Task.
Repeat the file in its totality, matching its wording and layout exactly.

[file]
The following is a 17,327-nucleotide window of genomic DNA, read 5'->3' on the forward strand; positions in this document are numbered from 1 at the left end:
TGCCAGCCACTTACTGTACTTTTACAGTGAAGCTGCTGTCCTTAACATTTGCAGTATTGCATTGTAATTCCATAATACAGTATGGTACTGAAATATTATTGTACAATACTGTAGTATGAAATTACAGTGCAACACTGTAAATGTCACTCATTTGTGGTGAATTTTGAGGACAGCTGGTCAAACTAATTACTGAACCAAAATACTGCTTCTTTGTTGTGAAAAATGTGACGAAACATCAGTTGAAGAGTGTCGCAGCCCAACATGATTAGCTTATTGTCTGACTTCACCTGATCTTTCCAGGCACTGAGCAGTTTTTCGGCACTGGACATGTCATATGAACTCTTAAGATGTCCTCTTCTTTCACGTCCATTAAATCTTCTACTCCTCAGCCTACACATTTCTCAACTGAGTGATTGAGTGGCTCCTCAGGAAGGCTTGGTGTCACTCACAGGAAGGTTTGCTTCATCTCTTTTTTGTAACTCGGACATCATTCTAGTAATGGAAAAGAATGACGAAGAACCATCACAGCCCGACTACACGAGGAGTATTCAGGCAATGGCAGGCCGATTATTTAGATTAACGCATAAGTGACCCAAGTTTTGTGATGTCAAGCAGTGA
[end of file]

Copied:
The following is a 17,327-nucleotide window of genomic DNA, read 5'->3' on the forward strand; positions in this document are numbered from 1 at the left end:
TGCCAGCCACTTACTGTACTTTTACAGTGAAGCTGCTGTCCTTAACATTTGCAGTATTGCATTGTAATTCCATAATACAGTATGGTACTGAAATATTATTGTACAATACTGTAGTATGAAATTACAGTGCAACACTGTAAATGTCACTCATTTGTGGTGAATTTTGAGGACAGCTGGTCAAACTAATTACTGAACCAAAATACTGCTTCTTTGTTGTGAAAAATGTGACGAAACATCAGTTGAAGAGTGTCGCAGCCCAACATGATTAGCTTATTGTCTGACTTCACCTGATCTTTCCAGGCACTGAGCAGTTTTTCGGCACTGGACATGTCATATGAACTCTTAAGATGTCCTCTTCTTTCACGTCCATTAAATCTTCTACTCCTCAGCCTACACATTTCTCAACTGAGTGATTGAGTGGCTCCTCAGGAAGGCTTGGTGTCACTCACAGGAAGGTTTGCTTCATCTCTTTTTTGTAACTCGGACATCATTCTAGTAATGGAAAAGAATGACGAAGAACCATCACAGCCCGACTACACGAGGAGTATTCAGGCAATGGCAGGCCGATTATTTAGATTAACGCATAAGTGACCCAAGTTTTGTGATGTCAAGCAGTGA